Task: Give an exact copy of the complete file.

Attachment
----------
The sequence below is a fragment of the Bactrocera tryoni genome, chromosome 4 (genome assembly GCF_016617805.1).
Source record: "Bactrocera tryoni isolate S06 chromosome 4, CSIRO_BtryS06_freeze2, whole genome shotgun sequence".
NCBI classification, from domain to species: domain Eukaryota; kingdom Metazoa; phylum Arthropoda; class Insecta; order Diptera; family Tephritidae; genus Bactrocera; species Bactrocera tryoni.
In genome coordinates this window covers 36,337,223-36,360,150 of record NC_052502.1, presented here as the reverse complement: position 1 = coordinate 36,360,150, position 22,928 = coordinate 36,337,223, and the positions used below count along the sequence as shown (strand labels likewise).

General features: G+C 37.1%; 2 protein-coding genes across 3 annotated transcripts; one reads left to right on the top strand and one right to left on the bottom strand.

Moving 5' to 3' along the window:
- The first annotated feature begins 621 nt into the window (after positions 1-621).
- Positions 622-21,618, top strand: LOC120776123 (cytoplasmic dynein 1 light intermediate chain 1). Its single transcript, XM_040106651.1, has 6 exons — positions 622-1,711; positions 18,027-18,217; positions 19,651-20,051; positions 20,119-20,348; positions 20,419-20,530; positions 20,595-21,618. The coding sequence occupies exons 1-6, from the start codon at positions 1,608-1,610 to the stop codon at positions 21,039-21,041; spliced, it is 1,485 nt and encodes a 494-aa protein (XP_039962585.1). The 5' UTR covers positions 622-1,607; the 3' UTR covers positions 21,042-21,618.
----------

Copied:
The sequence below is a fragment of the Bactrocera tryoni genome, chromosome 4 (genome assembly GCF_016617805.1).
Source record: "Bactrocera tryoni isolate S06 chromosome 4, CSIRO_BtryS06_freeze2, whole genome shotgun sequence".
NCBI classification, from domain to species: domain Eukaryota; kingdom Metazoa; phylum Arthropoda; class Insecta; order Diptera; family Tephritidae; genus Bactrocera; species Bactrocera tryoni.
In genome coordinates this window covers 36,337,223-36,360,150 of record NC_052502.1, presented here as the reverse complement: position 1 = coordinate 36,360,150, position 22,928 = coordinate 36,337,223, and the positions used below count along the sequence as shown (strand labels likewise).

General features: G+C 37.1%; 2 protein-coding genes across 3 annotated transcripts; one reads left to right on the top strand and one right to left on the bottom strand.

Moving 5' to 3' along the window:
- The first annotated feature begins 621 nt into the window (after positions 1-621).
- Positions 622-21,618, top strand: LOC120776123 (cytoplasmic dynein 1 light intermediate chain 1). Its single transcript, XM_040106651.1, has 6 exons — positions 622-1,711; positions 18,027-18,217; positions 19,651-20,051; positions 20,119-20,348; positions 20,419-20,530; positions 20,595-21,618. The coding sequence occupies exons 1-6, from the start codon at positions 1,608-1,610 to the stop codon at positions 21,039-21,041; spliced, it is 1,485 nt and encodes a 494-aa protein (XP_039962585.1). The 5' UTR covers positions 622-1,607; the 3' UTR covers positions 21,042-21,618.